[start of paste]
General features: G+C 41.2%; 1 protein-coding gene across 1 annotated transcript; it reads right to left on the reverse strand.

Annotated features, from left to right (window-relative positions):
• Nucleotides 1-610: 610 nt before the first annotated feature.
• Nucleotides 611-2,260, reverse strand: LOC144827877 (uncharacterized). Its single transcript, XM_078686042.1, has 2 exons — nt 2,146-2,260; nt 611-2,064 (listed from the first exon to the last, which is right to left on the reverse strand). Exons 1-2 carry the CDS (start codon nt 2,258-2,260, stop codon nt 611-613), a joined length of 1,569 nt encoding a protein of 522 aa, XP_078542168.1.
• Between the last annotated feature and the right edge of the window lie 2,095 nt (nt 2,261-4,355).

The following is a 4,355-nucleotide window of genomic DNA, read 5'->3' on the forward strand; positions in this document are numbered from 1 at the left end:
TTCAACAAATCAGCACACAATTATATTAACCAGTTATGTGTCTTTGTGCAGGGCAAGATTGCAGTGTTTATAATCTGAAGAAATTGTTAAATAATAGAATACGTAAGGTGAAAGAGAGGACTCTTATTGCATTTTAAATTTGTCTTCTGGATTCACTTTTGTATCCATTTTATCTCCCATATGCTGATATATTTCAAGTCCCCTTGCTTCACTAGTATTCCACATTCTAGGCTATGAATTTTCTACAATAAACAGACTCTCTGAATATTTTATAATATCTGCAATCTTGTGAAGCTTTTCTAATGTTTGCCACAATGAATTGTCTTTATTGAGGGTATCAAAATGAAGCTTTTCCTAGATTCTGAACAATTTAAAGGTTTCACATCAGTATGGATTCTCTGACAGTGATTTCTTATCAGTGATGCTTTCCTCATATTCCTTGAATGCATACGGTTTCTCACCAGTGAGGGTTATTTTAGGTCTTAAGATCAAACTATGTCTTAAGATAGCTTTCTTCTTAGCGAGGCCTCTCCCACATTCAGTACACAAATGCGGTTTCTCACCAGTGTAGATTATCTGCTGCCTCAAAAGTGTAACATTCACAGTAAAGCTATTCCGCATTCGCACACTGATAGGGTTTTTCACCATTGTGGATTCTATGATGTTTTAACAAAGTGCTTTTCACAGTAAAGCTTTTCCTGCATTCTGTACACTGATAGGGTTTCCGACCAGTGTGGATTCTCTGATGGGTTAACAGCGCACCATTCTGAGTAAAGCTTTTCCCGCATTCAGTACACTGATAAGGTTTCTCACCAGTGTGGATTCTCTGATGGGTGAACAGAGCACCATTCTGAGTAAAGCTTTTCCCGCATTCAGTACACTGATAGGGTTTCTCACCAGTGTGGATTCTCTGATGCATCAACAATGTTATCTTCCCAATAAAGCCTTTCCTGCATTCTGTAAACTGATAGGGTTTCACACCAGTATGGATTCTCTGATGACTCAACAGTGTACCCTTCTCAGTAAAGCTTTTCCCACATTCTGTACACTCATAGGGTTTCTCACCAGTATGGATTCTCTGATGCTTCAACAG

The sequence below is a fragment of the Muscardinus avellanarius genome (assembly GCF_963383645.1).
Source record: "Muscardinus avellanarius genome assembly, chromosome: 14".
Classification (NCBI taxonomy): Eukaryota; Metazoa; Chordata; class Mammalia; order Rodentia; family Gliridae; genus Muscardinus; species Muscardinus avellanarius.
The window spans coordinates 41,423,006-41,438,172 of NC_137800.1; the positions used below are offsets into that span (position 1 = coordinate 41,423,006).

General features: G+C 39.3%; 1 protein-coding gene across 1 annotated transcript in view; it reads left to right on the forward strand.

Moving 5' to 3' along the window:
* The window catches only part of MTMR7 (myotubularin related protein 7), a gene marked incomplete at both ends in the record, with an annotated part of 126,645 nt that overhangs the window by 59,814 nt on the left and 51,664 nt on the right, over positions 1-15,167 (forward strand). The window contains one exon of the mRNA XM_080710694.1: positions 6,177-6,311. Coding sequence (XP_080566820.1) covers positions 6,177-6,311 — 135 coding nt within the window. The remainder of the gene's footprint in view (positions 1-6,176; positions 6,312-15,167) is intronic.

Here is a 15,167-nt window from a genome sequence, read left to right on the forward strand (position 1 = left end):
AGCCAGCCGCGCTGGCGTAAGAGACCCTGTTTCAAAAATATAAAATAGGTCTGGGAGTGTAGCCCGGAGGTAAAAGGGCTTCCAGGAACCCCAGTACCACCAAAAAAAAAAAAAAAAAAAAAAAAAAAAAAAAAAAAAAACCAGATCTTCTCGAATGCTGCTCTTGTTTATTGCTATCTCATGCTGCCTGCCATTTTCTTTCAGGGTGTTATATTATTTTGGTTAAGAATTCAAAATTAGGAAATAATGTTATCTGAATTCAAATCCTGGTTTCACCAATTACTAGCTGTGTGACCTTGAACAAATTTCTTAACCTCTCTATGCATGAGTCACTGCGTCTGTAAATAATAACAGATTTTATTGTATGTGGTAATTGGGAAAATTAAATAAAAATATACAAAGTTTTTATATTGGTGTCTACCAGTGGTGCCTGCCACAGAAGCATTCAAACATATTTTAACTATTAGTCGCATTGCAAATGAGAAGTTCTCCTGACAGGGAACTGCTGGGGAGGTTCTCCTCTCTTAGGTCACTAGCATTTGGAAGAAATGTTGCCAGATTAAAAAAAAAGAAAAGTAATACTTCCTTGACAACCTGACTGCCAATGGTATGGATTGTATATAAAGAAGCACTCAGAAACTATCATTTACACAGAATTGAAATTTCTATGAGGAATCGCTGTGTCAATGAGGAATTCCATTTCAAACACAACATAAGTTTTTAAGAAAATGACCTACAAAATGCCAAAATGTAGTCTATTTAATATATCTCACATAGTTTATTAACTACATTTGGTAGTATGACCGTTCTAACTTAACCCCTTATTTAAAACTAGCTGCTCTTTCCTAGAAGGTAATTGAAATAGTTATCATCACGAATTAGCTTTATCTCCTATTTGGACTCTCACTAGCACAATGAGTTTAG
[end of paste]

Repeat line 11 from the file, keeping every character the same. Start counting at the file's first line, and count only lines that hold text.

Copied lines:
The window spans coordinates 41,423,006-41,438,172 of NC_137800.1; the positions used below are offsets into that span (position 1 = coordinate 41,423,006).